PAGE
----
Monday, December 17, 2007

The Glass Castle

The Glass Castle is a wonderful memoir. I was going to stay up all night to finish it, but Jason suggested I go to sleep around 1:30 and save some of the book for today. Here is an excerpt:

Emerson had its very own nurse who gave the three of us ear and eye exams, our first ever. I aced the tests -- "Eagle eyes and elephant ears," the nurse said -- but Lori struggled trying to read the eye chart. The nurse declared her severely shortsighted and sent Mom a note saying she needed glasses.

"Nosiree," Mom said. She didn't approve of glasses. If you had weak eyes, Mom believed, they needed exercise to get strong. The way she saw it, glasses were like crutches. They prevented people with feeble eyes from learning to see the world on their own. She said people had been trying to get her to wear glasses for years, and she had refused. But the nurse sent another note saying Lori couldn't attend Emerson unless she wore glasses, and the school would pay for them, so Mom gave in.

When the glasses were ready, we all went down to the optometrist. The lenses were so thick they made Lori's eyes look big and bugged out, like fish eyes. She kept swiveling her head around and up and down.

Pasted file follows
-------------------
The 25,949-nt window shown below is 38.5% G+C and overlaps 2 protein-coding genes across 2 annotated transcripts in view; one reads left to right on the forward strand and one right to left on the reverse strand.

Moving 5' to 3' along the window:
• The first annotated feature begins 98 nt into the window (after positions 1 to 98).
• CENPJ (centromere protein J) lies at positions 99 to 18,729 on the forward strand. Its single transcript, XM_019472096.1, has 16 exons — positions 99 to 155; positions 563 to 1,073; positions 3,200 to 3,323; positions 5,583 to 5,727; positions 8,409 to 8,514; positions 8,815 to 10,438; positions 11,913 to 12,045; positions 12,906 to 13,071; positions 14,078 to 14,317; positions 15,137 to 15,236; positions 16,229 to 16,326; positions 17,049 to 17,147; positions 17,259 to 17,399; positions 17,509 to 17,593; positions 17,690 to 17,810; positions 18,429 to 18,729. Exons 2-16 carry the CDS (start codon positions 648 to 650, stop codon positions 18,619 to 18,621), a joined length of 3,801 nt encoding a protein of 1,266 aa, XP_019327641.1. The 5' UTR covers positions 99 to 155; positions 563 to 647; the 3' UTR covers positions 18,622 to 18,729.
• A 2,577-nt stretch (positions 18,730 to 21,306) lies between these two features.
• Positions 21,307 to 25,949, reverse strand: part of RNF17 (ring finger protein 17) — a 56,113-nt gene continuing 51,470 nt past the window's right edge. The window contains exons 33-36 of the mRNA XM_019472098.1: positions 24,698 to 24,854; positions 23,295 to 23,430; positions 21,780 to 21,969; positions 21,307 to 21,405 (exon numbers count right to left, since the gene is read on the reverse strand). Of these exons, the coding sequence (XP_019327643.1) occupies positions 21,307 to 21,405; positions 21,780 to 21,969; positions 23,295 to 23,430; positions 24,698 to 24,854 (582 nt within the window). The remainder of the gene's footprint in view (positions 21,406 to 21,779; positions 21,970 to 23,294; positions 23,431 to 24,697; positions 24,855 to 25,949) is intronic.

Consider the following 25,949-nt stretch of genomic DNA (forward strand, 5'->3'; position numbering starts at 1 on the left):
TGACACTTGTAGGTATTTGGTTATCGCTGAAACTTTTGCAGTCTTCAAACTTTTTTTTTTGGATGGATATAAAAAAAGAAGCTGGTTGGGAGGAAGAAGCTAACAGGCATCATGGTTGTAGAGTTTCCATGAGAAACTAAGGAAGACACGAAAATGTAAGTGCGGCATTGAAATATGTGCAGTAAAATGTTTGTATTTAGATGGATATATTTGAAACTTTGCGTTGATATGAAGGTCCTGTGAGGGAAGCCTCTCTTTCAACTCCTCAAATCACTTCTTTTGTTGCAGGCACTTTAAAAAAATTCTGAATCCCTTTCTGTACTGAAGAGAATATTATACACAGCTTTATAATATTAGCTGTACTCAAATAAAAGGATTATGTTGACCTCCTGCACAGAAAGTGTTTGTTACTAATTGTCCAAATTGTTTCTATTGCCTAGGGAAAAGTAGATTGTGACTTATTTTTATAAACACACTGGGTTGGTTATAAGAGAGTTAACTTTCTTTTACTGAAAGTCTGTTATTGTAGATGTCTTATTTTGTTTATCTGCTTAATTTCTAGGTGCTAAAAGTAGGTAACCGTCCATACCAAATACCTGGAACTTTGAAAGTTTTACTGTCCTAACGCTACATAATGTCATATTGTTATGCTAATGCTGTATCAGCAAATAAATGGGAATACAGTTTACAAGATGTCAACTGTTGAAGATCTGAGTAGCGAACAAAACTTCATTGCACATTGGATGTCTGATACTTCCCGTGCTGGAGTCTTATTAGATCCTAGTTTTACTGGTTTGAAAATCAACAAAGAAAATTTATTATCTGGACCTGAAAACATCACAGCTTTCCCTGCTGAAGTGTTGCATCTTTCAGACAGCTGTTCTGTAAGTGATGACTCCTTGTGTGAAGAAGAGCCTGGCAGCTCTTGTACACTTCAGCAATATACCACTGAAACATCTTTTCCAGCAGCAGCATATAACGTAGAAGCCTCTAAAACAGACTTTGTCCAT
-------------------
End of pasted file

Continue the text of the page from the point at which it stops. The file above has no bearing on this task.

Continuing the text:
"What's the matter?" I asked. Instead of answering, Lori ran outside. I followed her. She was standing in the parking lot, gazing in awe at the trees, the houses, and the office buildings behind them.

"You see that tree over there?" she said, pointing at a sycamore about a hundred feet away. I nodded.

"I can not only see that tree, I can see the individual leaves on it." She looked at me triumphantly. "Can you see them?"

I nodded.

She didn't seem to believe me. "The individual leaves? I mean, not just the branches but each little leaf? I nodded. Lori looked at me and burst into tears.


She started compulsively drawing and painting all the wondrous things she was discovering, like the way each curved tile on Emerson's roof cast its own curved shadow on the tile below, and the way the setting sun painted the underbellies of the clouds pink but left the piled-up tops purple.

Not long after Lori got her glasses, she decided she wanted to be an artist, like Mom.

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